The United States is one of the most
culturally diverse countries in the world. Almost every single person
in the U.S. has a family history of immigration to the country and
the number of people from all over the world still coming to America
today is ever increasing. Due to this history of diversity, the
American cuisine covers a huge range of foods, from our Mexican
neighbors to the south to a vast number of variations with roots in
European cuisine and so much more. Over the years these influences
have had varying impacts on the cuisines of each region in the United
States. Such dishes with foreign roots have been varied region to
region to utilize the food resources of the area and have caused each
region to develop their own traditional cuisine over time. Often this
regional traditional food is overshadowed by the abundance and
notoriety of American fast food such as the McDonald’s hamburger or
the Pizza Hut pizza. To better depict the variety of traditional
American foods here is a list of some of the most well-known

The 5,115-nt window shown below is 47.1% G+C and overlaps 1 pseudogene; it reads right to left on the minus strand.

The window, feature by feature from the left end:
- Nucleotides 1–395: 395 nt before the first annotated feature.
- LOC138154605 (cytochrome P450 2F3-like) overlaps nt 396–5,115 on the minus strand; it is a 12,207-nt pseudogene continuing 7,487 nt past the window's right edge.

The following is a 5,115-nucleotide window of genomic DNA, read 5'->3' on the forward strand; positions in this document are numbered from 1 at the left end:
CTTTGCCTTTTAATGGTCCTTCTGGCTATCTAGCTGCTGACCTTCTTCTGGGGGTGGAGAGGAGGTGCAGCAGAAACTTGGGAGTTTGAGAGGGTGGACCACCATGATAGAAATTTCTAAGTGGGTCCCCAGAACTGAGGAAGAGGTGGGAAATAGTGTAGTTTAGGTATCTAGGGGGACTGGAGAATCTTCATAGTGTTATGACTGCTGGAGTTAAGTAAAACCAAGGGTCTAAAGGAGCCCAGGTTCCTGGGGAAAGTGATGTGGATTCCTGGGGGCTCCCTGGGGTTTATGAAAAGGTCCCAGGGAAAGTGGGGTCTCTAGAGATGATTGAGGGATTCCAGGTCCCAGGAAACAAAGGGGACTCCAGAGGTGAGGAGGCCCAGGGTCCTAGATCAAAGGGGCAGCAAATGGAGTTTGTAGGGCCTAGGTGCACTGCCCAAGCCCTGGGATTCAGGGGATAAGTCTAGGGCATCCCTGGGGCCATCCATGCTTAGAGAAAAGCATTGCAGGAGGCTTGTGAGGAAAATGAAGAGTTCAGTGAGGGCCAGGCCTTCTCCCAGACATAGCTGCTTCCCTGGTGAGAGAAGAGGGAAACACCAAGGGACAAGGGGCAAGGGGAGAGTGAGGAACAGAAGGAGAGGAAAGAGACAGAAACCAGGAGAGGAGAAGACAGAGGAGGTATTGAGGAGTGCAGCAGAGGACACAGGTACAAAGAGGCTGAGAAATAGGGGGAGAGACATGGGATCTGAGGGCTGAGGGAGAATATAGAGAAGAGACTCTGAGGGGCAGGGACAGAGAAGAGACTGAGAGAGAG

traditional dishes from different regions of the United States.
Boiled lobster is one of the
quintessential Northeast and New England cuisines. The state of Maine
alone accounts for 90% of the entire country’s lobster supply.
Traditionally boiled whole and alive it is eaten with butter or
lemon. A tourist favorite is a lobster roll which mixes the lobster
meat in mayo and is stuffed into a toasted hot dog roll.
Various types of clams, mussels,
shrimp, and other shellfish are traditional to this region and
are typically cooked by boiling or frying.
Chowder is a type of soup using any of
these seafoods or fish and uses a cream based broth, has potatoes and
onions, and often times pieces of bacon as well.
Blueberries are also a regional staple.
The most traditional way to cook these small berries is in a cobbler-
a variation on a traditional English dessert that does not use a
crust, but cooks the blueberries with a flour, sugar, and cinnamon
The south is the birthplace of the